We had our first encounter ever with a dividend freeze within our portfolio. I know, It’s not so bad though, imagine they would have cut their dividend… We never actually thought about what we would do if and when such a thing would happen. Although it’s very common and could basically happen anytime with any stock, it can also catch you by surprise.
We buy shares of companies that pay AND grow their dividends. Because of this, we can make use of the beautiful magic of compounding. Over (a long) time, the growth will accelerate our cash flow from dividends and our yield on cost will steadily increase.
I decided to check up on the why of the company in this particular case, and research how dividend cuts affected companies in the past. Hopefully, it will give us some insight into how to make decisions based on a cut and if it’s all that bad at all?
The background story
We invested a bit of money in shares of a company called TKH. A Dutch mid-cap tire manufacturer based in the Netherlands. Or better yet, a machine manufacturer for tire manufacturers. They also do some other stuff with Innovative Telecom and Building & Industrial Solutions. [http://www.tkhgroup.com/nl] They pay out a yearly dividend of 1.10 euro per share, have a 2.9% dividend yield and a 49.2% payout ratio. So far, so good.
A few weeks ago, they announced their first quarterly results of 2017. After which the stock prices immediately went up with 5% in only 1 day. Their dividend remained the same for this year. No increase, no nothing, not even a minor 0.1 percent. Just the same amount it was last year.
If you are a dividend growth investor and have a company in your portfolio which doesn’t grow their dividend…. Well, that’s not something that fit’s the bill.
Continuous growth of dividends is a fundamental part of this strategy and to preserve income power in the long term. Especially companies that grow their dividends at a faster rate than inflation are interesting to own.
We track our dividend income monthly (link to dividend page), and it’s awesome to see how much of an impact dividend increases can have on growing your passive income stream. Except when there is none, what should you do?
One option is to sell the shares. But to ONLY think about the dividend growth or their lack of it, might set you on the wrong path. So I decided to look a bit further in this particular case. Most of the times when investor research companies, they look for reasons to buy. So, I started digging for ‘the bad things’, or reasons why we should SELL our shares instead. First off, why the dividend freeze in the first place?
Figure out the why
The announcement of the company was that they decided to hold off a dividend increase for now. In their quarterly report, it was clear that the company results were pretty decent. And after some years of struggle and uncertainty, this was a big relief to many investors. Although their fourth quarter results were very good, it didn’t help in the overall results of 2016. The turnover over that year was still not on the levels that were expected. And their struggle in keeping the sales afloat is still present.
They suffer from a lower order intake in 2016, mainly derived from China. But is increasing in recent months. They also have been investing in R&D in order to sustain future growth in horizontal markets.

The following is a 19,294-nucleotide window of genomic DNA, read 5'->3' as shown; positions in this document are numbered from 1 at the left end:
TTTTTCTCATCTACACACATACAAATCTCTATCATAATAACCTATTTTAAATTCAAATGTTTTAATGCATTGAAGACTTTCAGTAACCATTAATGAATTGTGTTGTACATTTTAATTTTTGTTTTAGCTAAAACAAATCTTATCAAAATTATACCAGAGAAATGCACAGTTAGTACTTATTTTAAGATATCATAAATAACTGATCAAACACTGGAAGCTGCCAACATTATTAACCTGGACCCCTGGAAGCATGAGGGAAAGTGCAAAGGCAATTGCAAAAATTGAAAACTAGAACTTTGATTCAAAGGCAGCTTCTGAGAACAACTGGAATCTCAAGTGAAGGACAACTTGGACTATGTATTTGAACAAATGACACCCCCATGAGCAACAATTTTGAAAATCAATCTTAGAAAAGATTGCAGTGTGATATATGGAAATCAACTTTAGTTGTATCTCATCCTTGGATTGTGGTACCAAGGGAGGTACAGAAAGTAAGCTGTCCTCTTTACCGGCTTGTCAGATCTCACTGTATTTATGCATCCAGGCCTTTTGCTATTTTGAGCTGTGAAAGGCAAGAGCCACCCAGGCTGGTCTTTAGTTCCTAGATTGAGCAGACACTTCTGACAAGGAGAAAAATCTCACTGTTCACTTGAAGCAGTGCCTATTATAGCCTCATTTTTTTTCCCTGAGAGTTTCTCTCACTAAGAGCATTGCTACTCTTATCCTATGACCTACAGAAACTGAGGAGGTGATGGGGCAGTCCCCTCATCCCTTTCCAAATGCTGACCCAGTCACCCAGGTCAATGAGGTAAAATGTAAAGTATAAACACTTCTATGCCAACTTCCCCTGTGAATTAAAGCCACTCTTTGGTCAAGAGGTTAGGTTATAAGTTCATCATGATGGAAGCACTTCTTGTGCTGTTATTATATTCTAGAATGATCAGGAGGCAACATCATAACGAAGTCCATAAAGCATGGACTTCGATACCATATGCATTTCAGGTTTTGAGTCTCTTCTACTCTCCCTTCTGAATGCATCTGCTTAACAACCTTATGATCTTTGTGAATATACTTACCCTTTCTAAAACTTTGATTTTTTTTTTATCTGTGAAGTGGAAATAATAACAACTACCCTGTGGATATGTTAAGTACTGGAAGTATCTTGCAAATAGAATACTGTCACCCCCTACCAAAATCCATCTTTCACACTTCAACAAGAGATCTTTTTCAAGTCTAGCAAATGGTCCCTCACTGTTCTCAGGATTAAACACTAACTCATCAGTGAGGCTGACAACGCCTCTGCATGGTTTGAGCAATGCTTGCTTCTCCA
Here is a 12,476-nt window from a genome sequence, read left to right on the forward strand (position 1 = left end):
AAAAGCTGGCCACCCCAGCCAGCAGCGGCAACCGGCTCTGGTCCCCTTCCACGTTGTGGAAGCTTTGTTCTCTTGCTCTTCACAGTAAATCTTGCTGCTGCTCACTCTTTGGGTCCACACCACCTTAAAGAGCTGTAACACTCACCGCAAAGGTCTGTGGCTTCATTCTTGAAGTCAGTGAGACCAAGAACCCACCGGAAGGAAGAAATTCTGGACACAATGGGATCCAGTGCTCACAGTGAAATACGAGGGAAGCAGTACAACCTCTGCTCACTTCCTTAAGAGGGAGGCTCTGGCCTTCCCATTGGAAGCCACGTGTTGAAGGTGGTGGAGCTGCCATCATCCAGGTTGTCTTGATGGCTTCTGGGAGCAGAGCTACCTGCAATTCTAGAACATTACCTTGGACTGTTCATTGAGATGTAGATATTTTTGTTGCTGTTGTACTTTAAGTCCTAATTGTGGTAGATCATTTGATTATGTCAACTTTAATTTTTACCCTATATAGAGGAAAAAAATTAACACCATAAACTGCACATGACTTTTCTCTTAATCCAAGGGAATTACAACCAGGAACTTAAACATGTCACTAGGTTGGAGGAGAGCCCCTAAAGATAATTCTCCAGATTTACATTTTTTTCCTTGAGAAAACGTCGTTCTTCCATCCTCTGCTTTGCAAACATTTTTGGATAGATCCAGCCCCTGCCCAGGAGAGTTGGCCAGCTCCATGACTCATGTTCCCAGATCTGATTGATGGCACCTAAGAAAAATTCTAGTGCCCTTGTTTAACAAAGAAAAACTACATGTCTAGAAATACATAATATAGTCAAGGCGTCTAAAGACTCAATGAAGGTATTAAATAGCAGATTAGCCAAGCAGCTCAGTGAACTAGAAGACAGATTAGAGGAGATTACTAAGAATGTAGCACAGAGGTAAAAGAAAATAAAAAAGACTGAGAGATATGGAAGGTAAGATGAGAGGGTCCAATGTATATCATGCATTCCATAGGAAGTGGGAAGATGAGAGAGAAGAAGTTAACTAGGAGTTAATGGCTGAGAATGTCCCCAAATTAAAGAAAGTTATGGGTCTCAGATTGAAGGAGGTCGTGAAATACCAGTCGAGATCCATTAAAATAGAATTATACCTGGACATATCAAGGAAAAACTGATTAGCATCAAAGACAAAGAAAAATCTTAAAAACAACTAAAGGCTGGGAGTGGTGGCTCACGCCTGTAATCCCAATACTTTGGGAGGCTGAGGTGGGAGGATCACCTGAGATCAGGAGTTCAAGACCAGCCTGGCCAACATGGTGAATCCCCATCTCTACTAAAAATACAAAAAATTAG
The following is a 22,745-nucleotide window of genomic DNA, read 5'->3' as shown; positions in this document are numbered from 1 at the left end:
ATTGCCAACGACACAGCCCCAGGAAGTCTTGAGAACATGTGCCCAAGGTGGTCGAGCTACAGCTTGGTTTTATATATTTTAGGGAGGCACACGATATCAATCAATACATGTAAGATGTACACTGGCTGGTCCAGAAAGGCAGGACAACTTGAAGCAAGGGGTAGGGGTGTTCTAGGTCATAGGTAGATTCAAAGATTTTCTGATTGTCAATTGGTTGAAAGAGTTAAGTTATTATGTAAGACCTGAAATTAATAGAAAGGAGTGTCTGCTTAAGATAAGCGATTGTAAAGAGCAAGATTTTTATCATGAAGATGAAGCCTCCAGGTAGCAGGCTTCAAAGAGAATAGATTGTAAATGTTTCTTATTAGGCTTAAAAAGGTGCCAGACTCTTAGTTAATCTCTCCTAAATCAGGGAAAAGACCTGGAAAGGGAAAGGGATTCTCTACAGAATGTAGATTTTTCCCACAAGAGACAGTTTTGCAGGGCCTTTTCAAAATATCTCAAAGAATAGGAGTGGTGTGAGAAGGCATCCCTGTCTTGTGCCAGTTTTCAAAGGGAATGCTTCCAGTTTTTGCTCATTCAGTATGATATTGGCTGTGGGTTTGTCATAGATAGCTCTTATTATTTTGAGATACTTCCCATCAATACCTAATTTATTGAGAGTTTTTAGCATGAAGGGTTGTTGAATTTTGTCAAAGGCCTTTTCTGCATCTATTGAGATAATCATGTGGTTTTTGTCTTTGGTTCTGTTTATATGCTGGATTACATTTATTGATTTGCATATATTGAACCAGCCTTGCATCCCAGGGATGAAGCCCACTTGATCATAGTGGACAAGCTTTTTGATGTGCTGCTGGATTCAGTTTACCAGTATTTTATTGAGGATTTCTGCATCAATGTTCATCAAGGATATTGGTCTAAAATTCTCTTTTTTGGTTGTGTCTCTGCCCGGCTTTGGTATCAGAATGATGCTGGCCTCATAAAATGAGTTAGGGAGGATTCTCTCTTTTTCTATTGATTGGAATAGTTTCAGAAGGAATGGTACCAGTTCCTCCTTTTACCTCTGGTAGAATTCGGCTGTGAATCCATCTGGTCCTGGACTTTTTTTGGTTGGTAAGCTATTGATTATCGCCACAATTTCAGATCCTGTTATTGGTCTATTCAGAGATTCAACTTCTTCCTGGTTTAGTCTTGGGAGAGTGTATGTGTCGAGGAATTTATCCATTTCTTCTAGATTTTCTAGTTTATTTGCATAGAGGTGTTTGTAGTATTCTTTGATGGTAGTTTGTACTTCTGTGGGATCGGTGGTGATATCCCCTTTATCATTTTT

Additional, their dividend policy says the following:
A healthy balance sheet is of great significance with respect to the continuity of our company. Considerations when it comes to determining the dividend to be paid out include how much profit the company must retain in order to realize medium-term plans, bearing in mind a solvability of at least 35%. On the basis of the growth objectives for the coming years, a payout between 40% and 70% will be the objective.
So, it looks like a new dividend increase would have hurt their solvability, or it would exceed the payout ratio range that is preferred? Maybe even both. The good thing is that the turnover looked positive in the last quarter, and the expectations are higher for the quarters still to come. They keep on pumping cash into the company to further develop their current products and create new business opportunities.
One thing is sure. If they would have increased the dividend, there would be less capital to realize medium-term plans. They choose to invest in the company itself over growing the investors return. Which could be a very wise decision to make. But may also lead to the expectation of a higher capital appreciation. We’ll have to see if they can live up to that.
Looking for other bad signs
When checking out for other signs that might scare off an investor. Two things really stand out in the story of TKH, and those are the political developments in China and the lower oil price. Both are a reason why they struggle to attract investments within certain markets. These are also the reason why they decided to increase their investment in Research & Development and conduct a more aggressive growth plan. The expectation is that in 2017, the negative sentiment will be turned around and from 2018 the growth will also be materialized. It will take some time to see those results actually happen. And of course, if markets keep on stagnating and macroeconomic elements will influence their business, anything can still happen. At least they are preparing to keep on innovating and adjust to market circumstances.